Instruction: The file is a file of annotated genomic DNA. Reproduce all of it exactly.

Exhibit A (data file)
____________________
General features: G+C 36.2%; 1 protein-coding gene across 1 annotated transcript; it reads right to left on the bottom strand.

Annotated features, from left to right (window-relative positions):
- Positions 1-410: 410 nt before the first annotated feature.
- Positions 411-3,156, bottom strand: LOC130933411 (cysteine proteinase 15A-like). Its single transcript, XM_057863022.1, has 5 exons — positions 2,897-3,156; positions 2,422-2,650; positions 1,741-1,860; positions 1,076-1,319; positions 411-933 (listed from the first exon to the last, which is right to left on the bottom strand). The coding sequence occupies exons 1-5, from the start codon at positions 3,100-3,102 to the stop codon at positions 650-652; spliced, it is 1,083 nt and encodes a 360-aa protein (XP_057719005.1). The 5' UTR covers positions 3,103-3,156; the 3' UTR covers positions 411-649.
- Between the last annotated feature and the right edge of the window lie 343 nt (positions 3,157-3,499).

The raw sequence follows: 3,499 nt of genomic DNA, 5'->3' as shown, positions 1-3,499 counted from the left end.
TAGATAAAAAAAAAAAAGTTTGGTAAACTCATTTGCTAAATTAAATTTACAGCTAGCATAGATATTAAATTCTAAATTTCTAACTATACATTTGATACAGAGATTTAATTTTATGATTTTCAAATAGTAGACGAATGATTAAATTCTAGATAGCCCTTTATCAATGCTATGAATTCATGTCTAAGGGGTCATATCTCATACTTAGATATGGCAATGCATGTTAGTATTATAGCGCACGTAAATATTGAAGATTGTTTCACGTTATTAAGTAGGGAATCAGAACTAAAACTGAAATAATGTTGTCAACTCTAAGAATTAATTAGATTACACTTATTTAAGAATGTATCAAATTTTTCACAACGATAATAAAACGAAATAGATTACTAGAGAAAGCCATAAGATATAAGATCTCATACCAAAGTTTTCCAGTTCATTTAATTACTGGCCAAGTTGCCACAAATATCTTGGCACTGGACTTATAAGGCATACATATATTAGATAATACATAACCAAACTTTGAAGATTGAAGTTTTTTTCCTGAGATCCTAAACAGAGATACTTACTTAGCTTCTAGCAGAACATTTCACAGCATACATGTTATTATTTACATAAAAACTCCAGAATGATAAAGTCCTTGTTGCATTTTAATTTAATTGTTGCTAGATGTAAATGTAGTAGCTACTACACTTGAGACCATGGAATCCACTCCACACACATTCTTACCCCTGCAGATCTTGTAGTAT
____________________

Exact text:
General features: G+C 36.2%; 1 protein-coding gene across 1 annotated transcript; it reads right to left on the bottom strand.

Annotated features, from left to right (window-relative positions):
- Positions 1-410: 410 nt before the first annotated feature.
- Positions 411-3,156, bottom strand: LOC130933411 (cysteine proteinase 15A-like). Its single transcript, XM_057863022.1, has 5 exons — positions 2,897-3,156; positions 2,422-2,650; positions 1,741-1,860; positions 1,076-1,319; positions 411-933 (listed from the first exon to the last, which is right to left on the bottom strand). The coding sequence occupies exons 1-5, from the start codon at positions 3,100-3,102 to the stop codon at positions 650-652; spliced, it is 1,083 nt and encodes a 360-aa protein (XP_057719005.1). The 5' UTR covers positions 3,103-3,156; the 3' UTR covers positions 411-649.
- Between the last annotated feature and the right edge of the window lie 343 nt (positions 3,157-3,499).

The raw sequence follows: 3,499 nt of genomic DNA, 5'->3' as shown, positions 1-3,499 counted from the left end.
TAGATAAAAAAAAAAAAGTTTGGTAAACTCATTTGCTAAATTAAATTTACAGCTAGCATAGATATTAAATTCTAAATTTCTAACTATACATTTGATACAGAGATTTAATTTTATGATTTTCAAATAGTAGACGAATGATTAAATTCTAGATAGCCCTTTATCAATGCTATGAATTCATGTCTAAGGGGTCATATCTCATACTTAGATATGGCAATGCATGTTAGTATTATAGCGCACGTAAATATTGAAGATTGTTTCACGTTATTAAGTAGGGAATCAGAACTAAAACTGAAATAATGTTGTCAACTCTAAGAATTAATTAGATTACACTTATTTAAGAATGTATCAAATTTTTCACAACGATAATAAAACGAAATAGATTACTAGAGAAAGCCATAAGATATAAGATCTCATACCAAAGTTTTCCAGTTCATTTAATTACTGGCCAAGTTGCCACAAATATCTTGGCACTGGACTTATAAGGCATACATATATTAGATAATACATAACCAAACTTTGAAGATTGAAGTTTTTTTCCTGAGATCCTAAACAGAGATACTTACTTAGCTTCTAGCAGAACATTTCACAGCATACATGTTATTATTTACATAAAAACTCCAGAATGATAAAGTCCTTGTTGCATTTTAATTTAATTGTTGCTAGATGTAAATGTAGTAGCTACTACACTTGAGACCATGGAATCCACTCCACACACATTCTTACCCCTGCAGATCTTGTAGTAT